Day-After Reaction From Tureano Johnson, And Jason Quigley



Day-After Reaction From Tureano Johnson, And Jason Quigley

Middleweight vet Tureano Johnson scored a solid win, as he downed Jason Quigley, and grabbed the NABO 160 pound crown in Cali, and on RINGTV, Thursday night, notching a W for the 35 and over set.

Golden Boy promoted the Indio show, and watchers saw the Bahamas-born Johnson, now training with Brooklyn's Andre Rozier, turn it on, and put it to the Irishman Quigley.

Quigley's energy waned, and on social media, some opined that his corner should or could have stopped the event after, say, round seven. But Quigley's heart and toughness are not in question, he wanted to keep going. The corner looked extra hard at him, and the ref came over and grilled him, and was going to allow a tenth round…but trainer Dominic Ingle saw enough. No more, fight is over, he informed the ref.

Johnson (21-2-1) on Friday morning still felt like he was on Cloud 9. “Yep, we did it. All the pain in training and injuries, let downs and disappointment paid off last night. The win started with saying yes immediately when asked to fight this opponent. I went to Atlanta, did my strength and conditioning work with Nicholas Isidoro of Cuba. Then off to New York with the master mind and technical coach Andre Rozier and his team of coaches Lenny Wilson and Terrence Simpson. They came up with a game plan to not just beat Quigley, but to sharpen up my mistakes. Slowly but surely it's all coming together. Jabs were the most effective tool, as in the past I was not one who favoured the jab. Head movement was the keys, the burrowing method only made me more able to get hit, finally, being patient was not one of my best traits, but it paid off in this fight. And yes, I'm good and ready to fight again. Want to keep the momentum and staying busy is the key. More time with my coaches will definitely be the game changer for now and times to come. It sure feels good. No time to celebrate, we have bigger goals ahead that needs focus now.”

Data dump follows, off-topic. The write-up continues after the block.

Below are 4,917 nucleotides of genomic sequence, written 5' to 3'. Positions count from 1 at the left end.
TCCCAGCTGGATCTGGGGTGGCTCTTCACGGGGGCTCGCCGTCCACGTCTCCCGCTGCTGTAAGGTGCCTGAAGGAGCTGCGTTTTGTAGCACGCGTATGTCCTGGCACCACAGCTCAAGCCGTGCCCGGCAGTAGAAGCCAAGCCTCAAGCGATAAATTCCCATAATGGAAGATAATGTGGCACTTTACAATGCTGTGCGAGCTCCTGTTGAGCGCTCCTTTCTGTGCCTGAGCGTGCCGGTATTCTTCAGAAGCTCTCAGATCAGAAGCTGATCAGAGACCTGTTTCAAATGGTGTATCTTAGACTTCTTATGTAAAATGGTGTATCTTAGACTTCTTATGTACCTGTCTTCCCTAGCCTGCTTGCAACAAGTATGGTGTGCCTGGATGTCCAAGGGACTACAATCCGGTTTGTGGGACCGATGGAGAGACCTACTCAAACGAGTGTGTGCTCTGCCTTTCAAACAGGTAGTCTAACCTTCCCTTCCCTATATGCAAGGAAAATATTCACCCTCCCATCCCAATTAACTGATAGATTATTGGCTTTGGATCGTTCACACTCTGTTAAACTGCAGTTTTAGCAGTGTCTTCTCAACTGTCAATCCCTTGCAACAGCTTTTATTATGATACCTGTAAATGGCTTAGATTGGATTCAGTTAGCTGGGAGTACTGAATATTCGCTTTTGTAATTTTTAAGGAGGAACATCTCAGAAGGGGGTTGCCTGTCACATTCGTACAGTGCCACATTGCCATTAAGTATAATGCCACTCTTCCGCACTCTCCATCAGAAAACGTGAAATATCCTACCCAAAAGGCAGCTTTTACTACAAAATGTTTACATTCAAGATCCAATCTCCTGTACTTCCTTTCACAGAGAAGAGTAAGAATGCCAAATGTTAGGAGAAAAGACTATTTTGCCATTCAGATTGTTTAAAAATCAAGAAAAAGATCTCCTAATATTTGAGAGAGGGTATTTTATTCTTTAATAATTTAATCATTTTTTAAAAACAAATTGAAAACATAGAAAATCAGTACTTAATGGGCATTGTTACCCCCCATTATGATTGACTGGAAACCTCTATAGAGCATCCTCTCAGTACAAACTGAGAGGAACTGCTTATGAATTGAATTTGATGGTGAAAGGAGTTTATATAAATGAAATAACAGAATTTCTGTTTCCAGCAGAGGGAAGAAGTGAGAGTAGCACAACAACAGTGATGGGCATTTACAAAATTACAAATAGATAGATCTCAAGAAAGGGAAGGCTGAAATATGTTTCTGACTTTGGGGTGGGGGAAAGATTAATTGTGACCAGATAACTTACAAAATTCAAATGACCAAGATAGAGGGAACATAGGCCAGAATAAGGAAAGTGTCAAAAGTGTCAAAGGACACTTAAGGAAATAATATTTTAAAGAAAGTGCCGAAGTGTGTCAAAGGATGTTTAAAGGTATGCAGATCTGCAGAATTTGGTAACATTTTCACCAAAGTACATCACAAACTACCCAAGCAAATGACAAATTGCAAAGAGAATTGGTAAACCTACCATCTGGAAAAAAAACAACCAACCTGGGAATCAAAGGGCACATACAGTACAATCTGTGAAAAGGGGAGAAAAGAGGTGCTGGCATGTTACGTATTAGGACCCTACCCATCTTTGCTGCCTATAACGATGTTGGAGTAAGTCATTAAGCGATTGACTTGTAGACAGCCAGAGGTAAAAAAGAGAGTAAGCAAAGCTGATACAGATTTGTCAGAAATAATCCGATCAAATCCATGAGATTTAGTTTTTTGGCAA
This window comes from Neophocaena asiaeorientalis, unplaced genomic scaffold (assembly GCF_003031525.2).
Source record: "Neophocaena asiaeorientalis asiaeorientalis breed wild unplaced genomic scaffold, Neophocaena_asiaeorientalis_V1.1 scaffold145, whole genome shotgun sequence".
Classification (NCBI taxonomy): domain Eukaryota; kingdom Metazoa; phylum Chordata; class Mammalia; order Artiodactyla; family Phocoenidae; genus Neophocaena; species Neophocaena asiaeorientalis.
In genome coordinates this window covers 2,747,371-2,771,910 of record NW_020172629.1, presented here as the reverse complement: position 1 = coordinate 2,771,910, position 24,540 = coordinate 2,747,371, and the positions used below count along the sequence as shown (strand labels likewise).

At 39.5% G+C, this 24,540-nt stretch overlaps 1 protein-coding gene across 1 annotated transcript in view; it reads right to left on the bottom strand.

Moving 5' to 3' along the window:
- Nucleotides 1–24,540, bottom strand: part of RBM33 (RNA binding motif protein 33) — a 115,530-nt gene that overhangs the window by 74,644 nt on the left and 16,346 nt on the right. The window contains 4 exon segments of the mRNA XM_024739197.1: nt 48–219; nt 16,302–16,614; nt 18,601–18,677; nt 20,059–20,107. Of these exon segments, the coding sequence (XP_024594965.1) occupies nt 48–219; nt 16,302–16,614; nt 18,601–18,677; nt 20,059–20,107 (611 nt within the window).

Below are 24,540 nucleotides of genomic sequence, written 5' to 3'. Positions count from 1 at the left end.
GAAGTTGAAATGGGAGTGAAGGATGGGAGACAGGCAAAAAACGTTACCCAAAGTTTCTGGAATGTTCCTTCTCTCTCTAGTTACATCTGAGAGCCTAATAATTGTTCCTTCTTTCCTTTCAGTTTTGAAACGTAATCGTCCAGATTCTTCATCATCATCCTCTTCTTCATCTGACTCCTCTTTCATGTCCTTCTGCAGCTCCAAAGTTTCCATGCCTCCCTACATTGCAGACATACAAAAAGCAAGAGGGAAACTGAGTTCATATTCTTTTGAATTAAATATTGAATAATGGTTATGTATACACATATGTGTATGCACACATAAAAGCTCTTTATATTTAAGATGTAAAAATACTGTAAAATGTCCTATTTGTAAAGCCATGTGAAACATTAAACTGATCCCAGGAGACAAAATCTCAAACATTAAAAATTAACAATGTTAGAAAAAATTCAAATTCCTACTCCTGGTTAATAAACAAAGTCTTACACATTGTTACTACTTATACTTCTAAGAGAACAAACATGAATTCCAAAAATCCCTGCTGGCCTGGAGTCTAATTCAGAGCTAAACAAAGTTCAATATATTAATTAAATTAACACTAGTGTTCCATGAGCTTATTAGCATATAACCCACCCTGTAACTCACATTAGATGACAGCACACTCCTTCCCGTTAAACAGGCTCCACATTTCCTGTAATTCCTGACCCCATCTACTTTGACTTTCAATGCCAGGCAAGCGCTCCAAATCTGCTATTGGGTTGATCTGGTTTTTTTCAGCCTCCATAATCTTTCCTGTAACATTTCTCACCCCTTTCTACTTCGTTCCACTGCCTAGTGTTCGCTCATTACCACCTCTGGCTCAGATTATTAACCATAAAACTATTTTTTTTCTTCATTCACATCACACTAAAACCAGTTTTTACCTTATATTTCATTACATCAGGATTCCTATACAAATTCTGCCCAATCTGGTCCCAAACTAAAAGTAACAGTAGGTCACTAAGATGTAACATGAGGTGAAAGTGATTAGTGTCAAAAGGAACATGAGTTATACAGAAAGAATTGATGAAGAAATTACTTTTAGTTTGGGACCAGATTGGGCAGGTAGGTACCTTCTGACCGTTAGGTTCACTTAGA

RING's Doug Fischer helped call the action from ringside. What was his take? “Quigley fought the wrong fight against the wrong veteran IMO. And Tureano should not have been considered a big underdog. He’s 35 but we’ll preserved. As long as he’s injury free and remains active, he’s a player at 160. And Andre Rozier did a great job in the corner.”

I also messaged Quigley (16-1) on Friday. First things first; is he feeling OK?

“I’m all good,  just my pride a little hurt but it’s all good,” he said, “and this is what boxing is about, really appreciate the message!”

Classy kid, right?

“I assured my corner I was good and I was never hurt or staggered , they pulled me out at the right time,”  the 28 year old told me. “I’m greatful I have a corner that is looking out for me!”

Founder/editor Michael Woods got addicted to boxing in 1990, when Buster Douglas shocked the world with his demolition of the then-impregnable Mike Tyson. The Brooklyn-based journalist has covered the sport since for ESPN The Magazine,, Bad Left Hook and RING. His journalism career started with NY Newsday in 1999. Michael Woods is also an accomplished blow by blow and color man, having done work for Top Rank, DiBella Entertainment, EPIX, and for Facebook Fightnight Live, since 2017.